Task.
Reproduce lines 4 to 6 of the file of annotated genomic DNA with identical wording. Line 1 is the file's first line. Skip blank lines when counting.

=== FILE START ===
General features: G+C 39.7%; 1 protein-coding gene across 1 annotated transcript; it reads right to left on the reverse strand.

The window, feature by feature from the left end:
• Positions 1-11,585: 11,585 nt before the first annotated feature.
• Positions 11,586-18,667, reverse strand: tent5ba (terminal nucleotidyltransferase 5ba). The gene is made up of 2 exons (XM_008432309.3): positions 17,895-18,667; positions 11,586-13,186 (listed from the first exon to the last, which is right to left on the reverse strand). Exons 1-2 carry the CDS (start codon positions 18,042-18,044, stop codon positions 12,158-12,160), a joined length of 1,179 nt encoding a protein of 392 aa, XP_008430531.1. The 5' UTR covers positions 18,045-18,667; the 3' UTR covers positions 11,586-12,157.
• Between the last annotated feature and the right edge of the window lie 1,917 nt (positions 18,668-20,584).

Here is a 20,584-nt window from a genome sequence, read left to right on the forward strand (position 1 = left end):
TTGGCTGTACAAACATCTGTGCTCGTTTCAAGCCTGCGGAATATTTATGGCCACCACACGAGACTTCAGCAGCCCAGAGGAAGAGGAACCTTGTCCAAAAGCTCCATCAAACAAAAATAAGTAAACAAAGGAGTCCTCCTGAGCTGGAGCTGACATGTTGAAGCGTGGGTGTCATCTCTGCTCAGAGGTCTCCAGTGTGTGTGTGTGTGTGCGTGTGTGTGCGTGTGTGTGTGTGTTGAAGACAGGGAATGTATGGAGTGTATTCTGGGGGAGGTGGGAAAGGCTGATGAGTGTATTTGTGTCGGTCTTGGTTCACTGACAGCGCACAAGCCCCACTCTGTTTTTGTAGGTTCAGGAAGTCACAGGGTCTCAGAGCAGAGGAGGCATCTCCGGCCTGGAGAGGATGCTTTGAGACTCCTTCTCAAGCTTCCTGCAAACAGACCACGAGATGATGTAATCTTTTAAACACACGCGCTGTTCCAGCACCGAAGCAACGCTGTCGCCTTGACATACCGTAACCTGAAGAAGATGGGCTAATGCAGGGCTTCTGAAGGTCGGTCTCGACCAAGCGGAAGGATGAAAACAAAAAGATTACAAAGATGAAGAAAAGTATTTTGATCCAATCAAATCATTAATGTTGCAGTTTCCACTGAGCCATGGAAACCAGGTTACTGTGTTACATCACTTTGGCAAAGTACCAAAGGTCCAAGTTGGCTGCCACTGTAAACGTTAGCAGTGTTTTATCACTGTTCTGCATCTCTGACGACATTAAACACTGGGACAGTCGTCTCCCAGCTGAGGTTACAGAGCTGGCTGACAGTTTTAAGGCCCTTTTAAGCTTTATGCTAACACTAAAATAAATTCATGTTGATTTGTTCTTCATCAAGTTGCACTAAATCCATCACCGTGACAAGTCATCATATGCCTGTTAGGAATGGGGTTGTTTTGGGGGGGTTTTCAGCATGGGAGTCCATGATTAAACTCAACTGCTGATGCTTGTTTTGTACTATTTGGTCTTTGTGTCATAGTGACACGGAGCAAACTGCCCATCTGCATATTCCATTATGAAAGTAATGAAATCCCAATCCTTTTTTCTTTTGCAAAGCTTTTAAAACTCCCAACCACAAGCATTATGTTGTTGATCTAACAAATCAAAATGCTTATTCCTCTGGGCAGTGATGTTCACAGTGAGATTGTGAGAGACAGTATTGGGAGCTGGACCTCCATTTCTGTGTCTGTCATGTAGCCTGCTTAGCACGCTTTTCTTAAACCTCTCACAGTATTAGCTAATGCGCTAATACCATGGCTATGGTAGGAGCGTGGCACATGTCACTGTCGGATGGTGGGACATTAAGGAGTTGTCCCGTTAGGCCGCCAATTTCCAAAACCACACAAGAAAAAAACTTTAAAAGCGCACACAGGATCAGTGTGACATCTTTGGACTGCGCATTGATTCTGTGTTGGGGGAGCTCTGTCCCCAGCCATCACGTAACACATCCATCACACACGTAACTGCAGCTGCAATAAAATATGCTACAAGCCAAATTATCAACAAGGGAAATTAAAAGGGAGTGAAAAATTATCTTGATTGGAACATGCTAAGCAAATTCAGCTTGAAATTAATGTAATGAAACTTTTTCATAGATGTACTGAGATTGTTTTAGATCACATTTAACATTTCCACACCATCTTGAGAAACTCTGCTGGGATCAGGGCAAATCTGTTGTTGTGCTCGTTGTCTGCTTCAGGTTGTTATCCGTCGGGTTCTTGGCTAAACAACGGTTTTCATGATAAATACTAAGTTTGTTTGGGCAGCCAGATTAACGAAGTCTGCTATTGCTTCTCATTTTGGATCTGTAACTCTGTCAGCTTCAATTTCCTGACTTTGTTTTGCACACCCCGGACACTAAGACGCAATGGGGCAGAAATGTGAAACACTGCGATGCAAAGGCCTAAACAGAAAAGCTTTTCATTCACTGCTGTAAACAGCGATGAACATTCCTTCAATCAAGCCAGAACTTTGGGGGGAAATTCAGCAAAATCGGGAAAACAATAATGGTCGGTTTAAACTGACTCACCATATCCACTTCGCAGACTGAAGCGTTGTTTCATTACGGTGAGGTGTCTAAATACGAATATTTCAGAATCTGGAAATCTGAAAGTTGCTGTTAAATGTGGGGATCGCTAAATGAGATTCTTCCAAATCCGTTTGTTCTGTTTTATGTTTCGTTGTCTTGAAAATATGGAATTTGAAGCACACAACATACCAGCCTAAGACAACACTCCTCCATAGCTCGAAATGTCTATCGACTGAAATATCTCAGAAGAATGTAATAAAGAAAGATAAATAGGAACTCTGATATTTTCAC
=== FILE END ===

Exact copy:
• Positions 11,586-18,667, reverse strand: tent5ba (terminal nucleotidyltransferase 5ba). The gene is made up of 2 exons (XM_008432309.3): positions 17,895-18,667; positions 11,586-13,186 (listed from the first exon to the last, which is right to left on the reverse strand). Exons 1-2 carry the CDS (start codon positions 18,042-18,044, stop codon positions 12,158-12,160), a joined length of 1,179 nt encoding a protein of 392 aa, XP_008430531.1. The 5' UTR covers positions 18,045-18,667; the 3' UTR covers positions 11,586-12,157.
• Between the last annotated feature and the right edge of the window lie 1,917 nt (positions 18,668-20,584).

Here is a 20,584-nt window from a genome sequence, read left to right on the forward strand (position 1 = left end):